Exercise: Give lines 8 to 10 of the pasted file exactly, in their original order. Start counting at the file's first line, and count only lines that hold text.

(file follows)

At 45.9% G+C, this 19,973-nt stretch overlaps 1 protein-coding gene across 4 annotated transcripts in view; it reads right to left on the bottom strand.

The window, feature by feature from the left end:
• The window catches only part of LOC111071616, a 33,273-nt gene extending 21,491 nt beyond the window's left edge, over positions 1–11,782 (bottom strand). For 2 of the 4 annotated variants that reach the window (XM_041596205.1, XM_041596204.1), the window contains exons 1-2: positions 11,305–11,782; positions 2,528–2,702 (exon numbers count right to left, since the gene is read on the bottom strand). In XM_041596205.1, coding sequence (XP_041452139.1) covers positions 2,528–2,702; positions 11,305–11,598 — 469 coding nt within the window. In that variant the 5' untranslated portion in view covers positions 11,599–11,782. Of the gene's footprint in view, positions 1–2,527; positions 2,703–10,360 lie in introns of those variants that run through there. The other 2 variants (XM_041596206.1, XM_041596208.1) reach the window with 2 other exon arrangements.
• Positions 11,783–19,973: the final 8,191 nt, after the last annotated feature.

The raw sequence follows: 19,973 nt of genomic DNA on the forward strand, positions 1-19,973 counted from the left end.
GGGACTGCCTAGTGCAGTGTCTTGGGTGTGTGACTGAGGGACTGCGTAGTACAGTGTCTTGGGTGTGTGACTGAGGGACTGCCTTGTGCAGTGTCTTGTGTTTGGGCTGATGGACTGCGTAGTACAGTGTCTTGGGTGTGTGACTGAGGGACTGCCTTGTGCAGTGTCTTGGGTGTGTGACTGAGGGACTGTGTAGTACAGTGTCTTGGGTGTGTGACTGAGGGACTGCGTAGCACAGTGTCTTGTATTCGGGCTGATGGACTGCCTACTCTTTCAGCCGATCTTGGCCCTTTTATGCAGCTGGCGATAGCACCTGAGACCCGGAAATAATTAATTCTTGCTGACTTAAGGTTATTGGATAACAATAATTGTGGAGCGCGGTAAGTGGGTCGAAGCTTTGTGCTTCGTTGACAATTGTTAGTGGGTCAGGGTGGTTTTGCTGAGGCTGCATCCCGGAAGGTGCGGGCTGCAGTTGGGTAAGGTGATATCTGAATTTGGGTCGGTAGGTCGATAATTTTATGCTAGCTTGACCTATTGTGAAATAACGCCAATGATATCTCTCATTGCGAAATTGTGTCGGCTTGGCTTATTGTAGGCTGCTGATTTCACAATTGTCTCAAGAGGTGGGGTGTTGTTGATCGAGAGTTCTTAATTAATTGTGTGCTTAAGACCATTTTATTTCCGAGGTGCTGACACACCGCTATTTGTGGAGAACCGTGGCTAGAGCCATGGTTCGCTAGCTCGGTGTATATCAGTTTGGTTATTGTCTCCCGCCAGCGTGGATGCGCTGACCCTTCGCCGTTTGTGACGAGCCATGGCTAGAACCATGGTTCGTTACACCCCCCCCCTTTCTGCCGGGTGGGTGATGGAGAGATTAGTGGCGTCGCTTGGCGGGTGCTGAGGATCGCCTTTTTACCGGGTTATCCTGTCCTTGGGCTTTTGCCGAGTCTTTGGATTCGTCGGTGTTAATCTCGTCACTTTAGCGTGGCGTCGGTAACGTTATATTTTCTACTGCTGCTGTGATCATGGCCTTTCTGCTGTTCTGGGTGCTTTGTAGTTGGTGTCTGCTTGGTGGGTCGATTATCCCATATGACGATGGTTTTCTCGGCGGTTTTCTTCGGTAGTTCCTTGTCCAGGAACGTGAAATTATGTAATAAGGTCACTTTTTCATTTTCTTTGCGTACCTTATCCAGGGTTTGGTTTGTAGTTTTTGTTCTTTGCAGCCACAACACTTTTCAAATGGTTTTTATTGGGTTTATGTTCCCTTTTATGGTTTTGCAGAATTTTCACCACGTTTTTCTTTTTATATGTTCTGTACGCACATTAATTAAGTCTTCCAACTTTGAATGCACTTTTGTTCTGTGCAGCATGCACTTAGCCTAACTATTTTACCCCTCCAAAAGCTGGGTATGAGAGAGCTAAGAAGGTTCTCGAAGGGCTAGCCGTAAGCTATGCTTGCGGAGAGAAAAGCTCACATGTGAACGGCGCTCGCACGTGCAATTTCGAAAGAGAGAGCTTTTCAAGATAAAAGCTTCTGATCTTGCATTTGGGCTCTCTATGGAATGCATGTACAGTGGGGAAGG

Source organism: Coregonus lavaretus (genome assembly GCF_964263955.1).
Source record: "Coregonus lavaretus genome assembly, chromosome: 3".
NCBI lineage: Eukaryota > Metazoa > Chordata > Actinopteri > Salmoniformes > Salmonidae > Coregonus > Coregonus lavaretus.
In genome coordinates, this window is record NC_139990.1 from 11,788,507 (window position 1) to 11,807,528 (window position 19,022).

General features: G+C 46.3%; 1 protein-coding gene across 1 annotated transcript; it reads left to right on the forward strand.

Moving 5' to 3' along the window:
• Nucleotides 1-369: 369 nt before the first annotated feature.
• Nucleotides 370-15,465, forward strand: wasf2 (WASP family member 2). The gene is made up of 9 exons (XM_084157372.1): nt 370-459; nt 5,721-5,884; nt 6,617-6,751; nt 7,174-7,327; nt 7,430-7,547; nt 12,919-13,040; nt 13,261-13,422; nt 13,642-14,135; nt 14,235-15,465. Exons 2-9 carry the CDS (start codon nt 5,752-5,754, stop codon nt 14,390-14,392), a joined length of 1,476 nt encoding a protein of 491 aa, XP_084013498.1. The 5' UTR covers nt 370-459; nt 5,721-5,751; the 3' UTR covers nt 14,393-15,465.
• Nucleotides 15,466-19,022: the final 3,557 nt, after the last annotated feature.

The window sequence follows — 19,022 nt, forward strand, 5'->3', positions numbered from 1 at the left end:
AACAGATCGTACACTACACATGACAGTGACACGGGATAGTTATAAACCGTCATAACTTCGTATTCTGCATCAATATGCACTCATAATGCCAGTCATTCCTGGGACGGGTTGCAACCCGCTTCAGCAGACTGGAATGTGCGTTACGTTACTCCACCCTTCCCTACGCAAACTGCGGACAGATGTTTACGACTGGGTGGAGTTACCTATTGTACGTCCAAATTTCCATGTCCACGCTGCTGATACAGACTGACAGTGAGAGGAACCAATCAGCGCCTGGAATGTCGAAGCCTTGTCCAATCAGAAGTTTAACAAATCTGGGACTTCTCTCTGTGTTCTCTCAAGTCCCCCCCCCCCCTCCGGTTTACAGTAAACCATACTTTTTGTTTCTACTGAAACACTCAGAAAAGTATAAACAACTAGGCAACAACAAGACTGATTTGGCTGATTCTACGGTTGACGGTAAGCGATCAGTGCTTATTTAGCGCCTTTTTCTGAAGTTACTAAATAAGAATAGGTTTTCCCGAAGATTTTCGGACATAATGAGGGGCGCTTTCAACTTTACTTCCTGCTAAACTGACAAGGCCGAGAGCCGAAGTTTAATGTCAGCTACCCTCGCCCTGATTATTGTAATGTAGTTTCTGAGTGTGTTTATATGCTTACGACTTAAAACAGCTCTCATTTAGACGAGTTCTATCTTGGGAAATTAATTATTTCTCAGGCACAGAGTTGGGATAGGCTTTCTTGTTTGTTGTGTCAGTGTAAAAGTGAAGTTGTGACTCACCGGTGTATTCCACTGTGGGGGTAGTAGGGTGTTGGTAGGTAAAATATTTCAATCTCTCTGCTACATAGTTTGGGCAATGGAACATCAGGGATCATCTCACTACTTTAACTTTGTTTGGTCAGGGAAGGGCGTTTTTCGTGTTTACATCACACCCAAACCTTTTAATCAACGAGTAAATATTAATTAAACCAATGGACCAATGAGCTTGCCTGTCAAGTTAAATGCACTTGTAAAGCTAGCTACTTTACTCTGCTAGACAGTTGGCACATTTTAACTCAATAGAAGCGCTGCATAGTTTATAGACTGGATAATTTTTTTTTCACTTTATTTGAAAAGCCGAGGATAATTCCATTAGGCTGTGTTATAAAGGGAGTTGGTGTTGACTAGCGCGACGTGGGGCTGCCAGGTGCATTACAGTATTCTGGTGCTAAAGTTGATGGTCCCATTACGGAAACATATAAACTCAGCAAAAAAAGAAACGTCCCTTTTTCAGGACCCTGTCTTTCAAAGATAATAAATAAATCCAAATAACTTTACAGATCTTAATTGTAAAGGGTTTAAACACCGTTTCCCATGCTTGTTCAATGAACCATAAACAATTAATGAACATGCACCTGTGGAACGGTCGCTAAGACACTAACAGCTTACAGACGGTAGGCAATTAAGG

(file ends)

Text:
Source record: "Coregonus lavaretus genome assembly, chromosome: 3".
NCBI lineage: Eukaryota > Metazoa > Chordata > Actinopteri > Salmoniformes > Salmonidae > Coregonus > Coregonus lavaretus.
In genome coordinates, this window is record NC_139990.1 from 11,788,507 (window position 1) to 11,807,528 (window position 19,022).